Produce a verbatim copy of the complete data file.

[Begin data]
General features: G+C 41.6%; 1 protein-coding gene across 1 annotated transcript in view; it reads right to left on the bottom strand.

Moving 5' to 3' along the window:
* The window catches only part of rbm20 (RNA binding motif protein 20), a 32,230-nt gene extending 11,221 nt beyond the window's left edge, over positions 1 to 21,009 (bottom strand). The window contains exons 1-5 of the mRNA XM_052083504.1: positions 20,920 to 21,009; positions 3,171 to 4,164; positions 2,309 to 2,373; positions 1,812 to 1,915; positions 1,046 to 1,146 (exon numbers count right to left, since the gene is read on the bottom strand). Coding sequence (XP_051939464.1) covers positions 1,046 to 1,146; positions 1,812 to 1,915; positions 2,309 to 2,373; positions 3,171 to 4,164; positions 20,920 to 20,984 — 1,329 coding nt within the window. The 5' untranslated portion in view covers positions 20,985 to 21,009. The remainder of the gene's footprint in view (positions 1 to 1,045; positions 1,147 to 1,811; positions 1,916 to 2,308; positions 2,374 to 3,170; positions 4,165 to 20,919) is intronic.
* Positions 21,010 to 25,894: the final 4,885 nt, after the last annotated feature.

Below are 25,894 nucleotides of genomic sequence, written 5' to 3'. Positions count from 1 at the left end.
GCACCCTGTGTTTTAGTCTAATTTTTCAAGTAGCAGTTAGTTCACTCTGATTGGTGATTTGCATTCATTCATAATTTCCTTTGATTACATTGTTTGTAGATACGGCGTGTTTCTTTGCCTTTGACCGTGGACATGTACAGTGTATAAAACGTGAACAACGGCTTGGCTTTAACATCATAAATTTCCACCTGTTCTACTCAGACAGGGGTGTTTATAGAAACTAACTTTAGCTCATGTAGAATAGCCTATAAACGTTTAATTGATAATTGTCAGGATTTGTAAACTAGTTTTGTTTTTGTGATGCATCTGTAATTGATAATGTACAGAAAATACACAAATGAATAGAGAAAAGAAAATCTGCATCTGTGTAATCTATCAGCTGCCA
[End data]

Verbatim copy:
General features: G+C 41.6%; 1 protein-coding gene across 1 annotated transcript in view; it reads right to left on the bottom strand.

Moving 5' to 3' along the window:
* The window catches only part of rbm20 (RNA binding motif protein 20), a 32,230-nt gene extending 11,221 nt beyond the window's left edge, over positions 1 to 21,009 (bottom strand). The window contains exons 1-5 of the mRNA XM_052083504.1: positions 20,920 to 21,009; positions 3,171 to 4,164; positions 2,309 to 2,373; positions 1,812 to 1,915; positions 1,046 to 1,146 (exon numbers count right to left, since the gene is read on the bottom strand). Coding sequence (XP_051939464.1) covers positions 1,046 to 1,146; positions 1,812 to 1,915; positions 2,309 to 2,373; positions 3,171 to 4,164; positions 20,920 to 20,984 — 1,329 coding nt within the window. The 5' untranslated portion in view covers positions 20,985 to 21,009. The remainder of the gene's footprint in view (positions 1 to 1,045; positions 1,147 to 1,811; positions 1,916 to 2,308; positions 2,374 to 3,170; positions 4,165 to 20,919) is intronic.
* Positions 21,010 to 25,894: the final 4,885 nt, after the last annotated feature.

Below are 25,894 nucleotides of genomic sequence, written 5' to 3'. Positions count from 1 at the left end.
GCACCCTGTGTTTTAGTCTAATTTTTCAAGTAGCAGTTAGTTCACTCTGATTGGTGATTTGCATTCATTCATAATTTCCTTTGATTACATTGTTTGTAGATACGGCGTGTTTCTTTGCCTTTGACCGTGGACATGTACAGTGTATAAAACGTGAACAACGGCTTGGCTTTAACATCATAAATTTCCACCTGTTCTACTCAGACAGGGGTGTTTATAGAAACTAACTTTAGCTCATGTAGAATAGCCTATAAACGTTTAATTGATAATTGTCAGGATTTGTAAACTAGTTTTGTTTTTGTGATGCATCTGTAATTGATAATGTACAGAAAATACACAAATGAATAGAGAAAAGAAAATCTGCATCTGTGTAATCTATCAGCTGCCA